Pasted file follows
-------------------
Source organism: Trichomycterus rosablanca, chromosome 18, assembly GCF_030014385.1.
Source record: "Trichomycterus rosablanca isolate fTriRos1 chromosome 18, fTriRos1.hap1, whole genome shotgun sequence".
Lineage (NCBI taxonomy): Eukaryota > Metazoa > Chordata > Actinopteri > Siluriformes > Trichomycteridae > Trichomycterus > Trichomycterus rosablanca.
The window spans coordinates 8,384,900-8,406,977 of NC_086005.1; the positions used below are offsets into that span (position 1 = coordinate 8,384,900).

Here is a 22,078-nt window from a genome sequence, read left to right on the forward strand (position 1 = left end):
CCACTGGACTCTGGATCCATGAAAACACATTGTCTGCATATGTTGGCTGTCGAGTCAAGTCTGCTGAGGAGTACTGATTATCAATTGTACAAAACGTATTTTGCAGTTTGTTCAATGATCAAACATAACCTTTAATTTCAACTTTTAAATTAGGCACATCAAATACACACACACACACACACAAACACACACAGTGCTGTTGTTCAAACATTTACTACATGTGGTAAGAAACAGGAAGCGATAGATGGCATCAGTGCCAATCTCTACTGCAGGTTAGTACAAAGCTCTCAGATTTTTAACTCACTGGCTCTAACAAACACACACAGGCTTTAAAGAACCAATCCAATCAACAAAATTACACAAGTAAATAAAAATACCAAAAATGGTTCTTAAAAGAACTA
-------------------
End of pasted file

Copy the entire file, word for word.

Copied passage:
Source organism: Trichomycterus rosablanca, chromosome 18, assembly GCF_030014385.1.
Source record: "Trichomycterus rosablanca isolate fTriRos1 chromosome 18, fTriRos1.hap1, whole genome shotgun sequence".
Lineage (NCBI taxonomy): Eukaryota > Metazoa > Chordata > Actinopteri > Siluriformes > Trichomycteridae > Trichomycterus > Trichomycterus rosablanca.
The window spans coordinates 8,384,900-8,406,977 of NC_086005.1; the positions used below are offsets into that span (position 1 = coordinate 8,384,900).

Here is a 22,078-nt window from a genome sequence, read left to right on the forward strand (position 1 = left end):
CCACTGGACTCTGGATCCATGAAAACACATTGTCTGCATATGTTGGCTGTCGAGTCAAGTCTGCTGAGGAGTACTGATTATCAATTGTACAAAACGTATTTTGCAGTTTGTTCAATGATCAAACATAACCTTTAATTTCAACTTTTAAATTAGGCACATCAAATACACACACACACACACACAAACACACACAGTGCTGTTGTTCAAACATTTACTACATGTGGTAAGAAACAGGAAGCGATAGATGGCATCAGTGCCAATCTCTACTGCAGGTTAGTACAAAGCTCTCAGATTTTTAACTCACTGGCTCTAACAAACACACACAGGCTTTAAAGAACCAATCCAATCAACAAAATTACACAAGTAAATAAAAATACCAAAAATGGTTCTTAAAAGAACTA